Remembering Maya Angelou, Warrior for Justice

By Rev. Dr. William J. Barber, II

Today I am in Goldsboro, NC, witnessing the graduation of my son and preparing to eulogize a nine-year-old daughter of our community. Dr Maya Angelou’s life and poetry often represented this kind of duality that we all exist in—the place between joy and sorrow, peace and pain, tears and smiles.

And so today we, the North Carolina NAACP and the Forward Together Moral Movement, join so many in grieving the loss and celebrating the life of the Mother of Movements and our Sister-Warrior, Dr. Maya Angelou. On the morning of Wednesday, May 28, 2014, the sage of North Carolina transitioned from wise elder to protective ancestor in the great cloud of witnesses. Today, people around the world honor her memory.

We treasure the warm messages of solidarity Dr. Angelou sent to us over the last eight years we have been gathering our diverse Forward Together Moral Movement.

Dr. Angelou believed that “Courage is the most important of all the virtues, because without courage you can’t practice any other virtue consistently. You can practice any virtue erratically, but nothing consistently without courage.”

A few hours before she died, hundreds of Moral Monday witnesses, including 10 young fast food restaurant workers fighting for a living wage, were singing one of her favorite songs and the title for one of her books – I Shall Not Be Moved – in NC Speaker of the House Thom Tillis’s office on Jones Street in Raleigh as they sat in love and moral conscience. I believe she could hear us. They were arrested with four other social revolutionaries, and finally flew from the cage they had been held in for singing, around 8 a.m. Wednesday morning, about the same time Dr. Angelou flew away. I believe this was no coincidence. She would be glad to know these young workers took a major step toward committing their lives to the same struggle for justice and equality that she was a part of her whole life.

If we are ever going to transform our state, Dr. Angelou’s home, into a place where all God’s children, regardless of race, gender, class, sexual identity, immigration status, disability and other divisions in the Human Family, are able to live without fear, knowing they are sacred beings, we must have courage and conscience woven together with constant action and struggle into a beautiful rhythm and rhyme.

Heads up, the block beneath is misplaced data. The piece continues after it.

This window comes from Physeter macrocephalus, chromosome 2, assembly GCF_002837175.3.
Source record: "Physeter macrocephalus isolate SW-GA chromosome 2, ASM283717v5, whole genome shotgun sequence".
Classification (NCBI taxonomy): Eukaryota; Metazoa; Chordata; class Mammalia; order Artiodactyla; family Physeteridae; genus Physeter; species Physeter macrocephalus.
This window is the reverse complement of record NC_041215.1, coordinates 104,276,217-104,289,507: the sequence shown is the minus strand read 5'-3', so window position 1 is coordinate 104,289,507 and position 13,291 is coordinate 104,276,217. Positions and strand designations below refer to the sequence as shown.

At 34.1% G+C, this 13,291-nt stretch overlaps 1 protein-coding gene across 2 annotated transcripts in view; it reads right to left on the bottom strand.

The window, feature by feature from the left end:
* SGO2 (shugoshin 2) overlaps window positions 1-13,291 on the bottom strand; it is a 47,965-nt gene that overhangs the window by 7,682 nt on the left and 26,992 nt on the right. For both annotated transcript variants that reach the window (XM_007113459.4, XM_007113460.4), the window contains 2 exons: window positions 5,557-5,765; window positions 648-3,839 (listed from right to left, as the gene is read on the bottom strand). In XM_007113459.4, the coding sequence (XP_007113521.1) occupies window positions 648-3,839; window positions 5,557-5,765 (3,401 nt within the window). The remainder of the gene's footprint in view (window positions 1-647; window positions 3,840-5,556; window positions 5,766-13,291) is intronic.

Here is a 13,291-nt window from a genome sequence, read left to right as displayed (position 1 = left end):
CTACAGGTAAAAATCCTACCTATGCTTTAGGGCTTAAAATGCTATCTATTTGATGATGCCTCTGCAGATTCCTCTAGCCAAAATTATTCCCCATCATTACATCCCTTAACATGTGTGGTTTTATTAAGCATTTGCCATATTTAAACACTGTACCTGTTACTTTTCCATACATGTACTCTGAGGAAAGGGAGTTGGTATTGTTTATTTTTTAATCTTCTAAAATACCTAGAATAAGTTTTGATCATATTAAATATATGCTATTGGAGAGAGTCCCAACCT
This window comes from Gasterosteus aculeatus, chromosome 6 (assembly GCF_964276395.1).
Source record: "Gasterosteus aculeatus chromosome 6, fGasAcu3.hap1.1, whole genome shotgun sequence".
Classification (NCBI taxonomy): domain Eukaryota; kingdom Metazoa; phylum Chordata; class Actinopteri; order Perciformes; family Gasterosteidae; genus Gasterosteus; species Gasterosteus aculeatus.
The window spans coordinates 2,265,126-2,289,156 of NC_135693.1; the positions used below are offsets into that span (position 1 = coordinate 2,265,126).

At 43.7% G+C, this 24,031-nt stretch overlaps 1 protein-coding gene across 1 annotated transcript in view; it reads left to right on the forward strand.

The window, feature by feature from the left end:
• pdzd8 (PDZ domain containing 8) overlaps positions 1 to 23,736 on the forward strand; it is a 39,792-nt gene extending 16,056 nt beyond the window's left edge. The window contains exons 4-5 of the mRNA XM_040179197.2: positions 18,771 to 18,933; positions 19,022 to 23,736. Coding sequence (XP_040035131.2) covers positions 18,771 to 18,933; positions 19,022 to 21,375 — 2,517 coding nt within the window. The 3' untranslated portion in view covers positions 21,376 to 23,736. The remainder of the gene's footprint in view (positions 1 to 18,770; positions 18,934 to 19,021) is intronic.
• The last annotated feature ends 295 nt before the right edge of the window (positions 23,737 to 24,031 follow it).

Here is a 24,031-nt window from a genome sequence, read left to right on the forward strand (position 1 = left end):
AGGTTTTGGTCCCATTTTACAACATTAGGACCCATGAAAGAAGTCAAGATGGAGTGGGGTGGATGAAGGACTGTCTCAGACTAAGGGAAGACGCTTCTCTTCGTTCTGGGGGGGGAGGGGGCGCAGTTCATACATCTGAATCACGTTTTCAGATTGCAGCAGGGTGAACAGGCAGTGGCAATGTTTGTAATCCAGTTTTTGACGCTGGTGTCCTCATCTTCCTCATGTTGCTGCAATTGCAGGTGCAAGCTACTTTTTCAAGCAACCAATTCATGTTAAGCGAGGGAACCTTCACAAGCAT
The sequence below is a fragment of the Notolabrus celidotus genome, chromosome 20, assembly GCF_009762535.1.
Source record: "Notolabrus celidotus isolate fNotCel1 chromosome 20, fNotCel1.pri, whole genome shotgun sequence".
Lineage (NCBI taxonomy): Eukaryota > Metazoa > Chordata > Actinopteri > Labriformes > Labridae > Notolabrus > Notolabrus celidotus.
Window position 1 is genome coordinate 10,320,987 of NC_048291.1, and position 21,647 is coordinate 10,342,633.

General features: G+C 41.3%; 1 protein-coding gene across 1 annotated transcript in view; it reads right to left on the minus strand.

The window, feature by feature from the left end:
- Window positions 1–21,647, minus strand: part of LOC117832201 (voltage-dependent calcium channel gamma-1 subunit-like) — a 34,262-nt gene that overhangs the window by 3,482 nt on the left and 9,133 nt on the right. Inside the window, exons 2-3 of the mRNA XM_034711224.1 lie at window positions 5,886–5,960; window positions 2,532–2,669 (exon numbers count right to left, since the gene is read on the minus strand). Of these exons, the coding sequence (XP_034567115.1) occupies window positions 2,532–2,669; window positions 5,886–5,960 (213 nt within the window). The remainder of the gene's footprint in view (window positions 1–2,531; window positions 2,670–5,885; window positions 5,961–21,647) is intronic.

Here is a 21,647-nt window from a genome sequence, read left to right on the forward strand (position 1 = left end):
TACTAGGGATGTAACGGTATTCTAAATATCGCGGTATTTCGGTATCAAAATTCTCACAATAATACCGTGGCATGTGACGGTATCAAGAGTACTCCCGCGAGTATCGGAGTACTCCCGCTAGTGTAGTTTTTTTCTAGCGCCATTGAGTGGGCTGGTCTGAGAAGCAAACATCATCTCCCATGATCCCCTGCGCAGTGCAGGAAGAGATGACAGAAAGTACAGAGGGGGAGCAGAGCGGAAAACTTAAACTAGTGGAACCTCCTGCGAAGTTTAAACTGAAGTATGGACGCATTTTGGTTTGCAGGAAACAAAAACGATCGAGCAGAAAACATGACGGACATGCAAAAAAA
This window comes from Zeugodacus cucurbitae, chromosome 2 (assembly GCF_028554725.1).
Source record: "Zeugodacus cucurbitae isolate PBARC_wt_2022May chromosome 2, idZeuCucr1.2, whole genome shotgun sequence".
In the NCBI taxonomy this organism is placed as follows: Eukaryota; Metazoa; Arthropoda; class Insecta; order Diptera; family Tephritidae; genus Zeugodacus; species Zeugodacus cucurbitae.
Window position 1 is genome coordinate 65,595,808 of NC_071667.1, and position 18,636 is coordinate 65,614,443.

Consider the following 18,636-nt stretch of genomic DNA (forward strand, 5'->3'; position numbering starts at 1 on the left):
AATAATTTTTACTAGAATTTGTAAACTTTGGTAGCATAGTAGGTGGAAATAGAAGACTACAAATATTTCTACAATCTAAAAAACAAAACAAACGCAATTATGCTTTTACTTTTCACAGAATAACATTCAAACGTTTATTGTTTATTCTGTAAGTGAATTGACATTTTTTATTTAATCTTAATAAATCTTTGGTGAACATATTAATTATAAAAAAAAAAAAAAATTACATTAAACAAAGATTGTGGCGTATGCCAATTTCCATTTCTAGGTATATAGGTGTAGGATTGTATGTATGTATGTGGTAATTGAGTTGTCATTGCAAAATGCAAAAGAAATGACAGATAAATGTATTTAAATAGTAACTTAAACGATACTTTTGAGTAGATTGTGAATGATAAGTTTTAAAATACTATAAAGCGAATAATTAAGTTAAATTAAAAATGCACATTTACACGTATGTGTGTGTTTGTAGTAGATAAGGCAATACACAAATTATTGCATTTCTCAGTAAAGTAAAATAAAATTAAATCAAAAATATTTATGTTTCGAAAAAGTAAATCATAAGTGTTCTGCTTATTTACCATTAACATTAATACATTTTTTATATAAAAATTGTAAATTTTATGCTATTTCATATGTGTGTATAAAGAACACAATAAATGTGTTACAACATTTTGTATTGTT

Dr. Angelou had great courage. She spoke truth to power about women’s oppression and black people’s oppression every chance she had. Because of her ability to transcend her generational confines (1928-2014), and fly back in time to soak in the songs, and cries, and poetry and moans of the great, great mothers, she could gather the source and roots of their hope. She knew what awoke them every morning with the sun. She knew what got them through the horrible nights of rapes and assaults. And still, I rise, she said. Still I rise.

As our new ancestor stands watch over us in a cloud of witnesses the likes of Ella Baker, Fannie Lou Hamer, Harriet Tubman, Coretta Scott King, Rosa Parks, Daisy Bates, Anna Julia Cooper, Sojourner Truth, Ida B. Wells-Barnett, Septima Clark and the countless other unsung black women who have carried us through dark and difficult days, we cannot and must not grow weary as we defend the poor and vulnerable from the extremist, assaults coming out of the NC General Assembly and Governor’s office.

There will be millions of words written about her, acclaiming her artistry with words and her warm wisdom with people. But let us not lose her essence. Maya Angelou was a born and bred warrior for justice.

Thank you, Dr. Angelou, for your spirit and your solidarity on earth, as it is in heaven. Amen.


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